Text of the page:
ACLU battles Georgia over toddler’s last name of ‘Allah’.

After refusing to issue a birth certificate to parents because of what they wanted to name their daughter, the Georgia Department of Health has reversed their decision.

In March, the ACLU of Georgia filed suit against the Georgia Department of Health after it said the department refused to issue a birth certificate to a couple who wished to give their daughter the last name of Allah.

According to an ACLU news release, Elizabeth Handy and Bilal Walk wanted to name their child ZalyKha Graceful Lorraina Allah. State officials reportedly told the couple that the child’s last name had to match either her mother or father.

The ACLU writes:

State officials had previously refused to issue a birth certificate to the couple for their daughter, who was born in 2015, for the stated reason that the surname was not the surname of either parent or combination thereof. But the statute for issuing birth certificate states that the birth certificate shall be issued in the surname “as designated by both parents.” In addition, the state had issued birth certificates for two older sons with the same surname – “Allah” – without objection.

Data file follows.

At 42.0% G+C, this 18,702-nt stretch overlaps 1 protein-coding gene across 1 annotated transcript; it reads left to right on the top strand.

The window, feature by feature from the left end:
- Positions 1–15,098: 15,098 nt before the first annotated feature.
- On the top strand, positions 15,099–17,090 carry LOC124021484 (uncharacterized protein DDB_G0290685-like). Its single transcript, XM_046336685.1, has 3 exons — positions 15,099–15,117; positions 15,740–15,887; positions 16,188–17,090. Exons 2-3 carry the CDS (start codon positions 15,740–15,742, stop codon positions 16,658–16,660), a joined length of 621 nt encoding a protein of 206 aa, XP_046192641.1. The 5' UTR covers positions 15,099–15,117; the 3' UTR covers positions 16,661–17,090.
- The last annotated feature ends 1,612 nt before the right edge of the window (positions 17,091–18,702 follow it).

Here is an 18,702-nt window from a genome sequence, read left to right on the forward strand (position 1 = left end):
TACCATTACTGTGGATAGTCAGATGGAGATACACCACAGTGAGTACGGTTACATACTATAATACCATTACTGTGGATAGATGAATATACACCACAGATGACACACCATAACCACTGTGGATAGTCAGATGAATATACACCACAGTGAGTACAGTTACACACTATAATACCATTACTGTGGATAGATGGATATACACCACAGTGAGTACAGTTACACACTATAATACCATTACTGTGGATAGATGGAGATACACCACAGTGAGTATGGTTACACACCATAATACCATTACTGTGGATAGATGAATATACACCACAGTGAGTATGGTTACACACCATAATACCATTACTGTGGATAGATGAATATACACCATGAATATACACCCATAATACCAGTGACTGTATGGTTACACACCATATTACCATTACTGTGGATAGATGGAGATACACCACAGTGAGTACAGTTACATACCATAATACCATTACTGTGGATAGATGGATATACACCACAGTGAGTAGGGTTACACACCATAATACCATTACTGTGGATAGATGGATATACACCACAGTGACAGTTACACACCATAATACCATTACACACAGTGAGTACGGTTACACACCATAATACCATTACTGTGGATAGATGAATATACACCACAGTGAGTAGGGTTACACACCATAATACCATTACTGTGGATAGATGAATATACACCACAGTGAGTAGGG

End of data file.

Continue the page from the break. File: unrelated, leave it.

The Department of Health’s refusal to grant the birth certificate prevented the couple from getting a Social Security number, prevented them from obtaining medical coverage under Medicaid, and prevented them from obtaining food stamps through the SNAP program.

They would have also not been able to enroll their daughter in public school, and feared that her identity as a U.S. citizen will be questioned.

Now, the ACLU has filed a motion to dismiss the suit, calling it a win for parental rights.

“This is an important vindication of parental rights and a long-overdue victory for Elizabeth and Bilal,” said ACLU of Georgia Executive Director Andrea Young. “No one wants to live in a world where the government can dictate what you can and cannot name your child. It goes against our values, the legislature’s intent, and the plain language of the law.”

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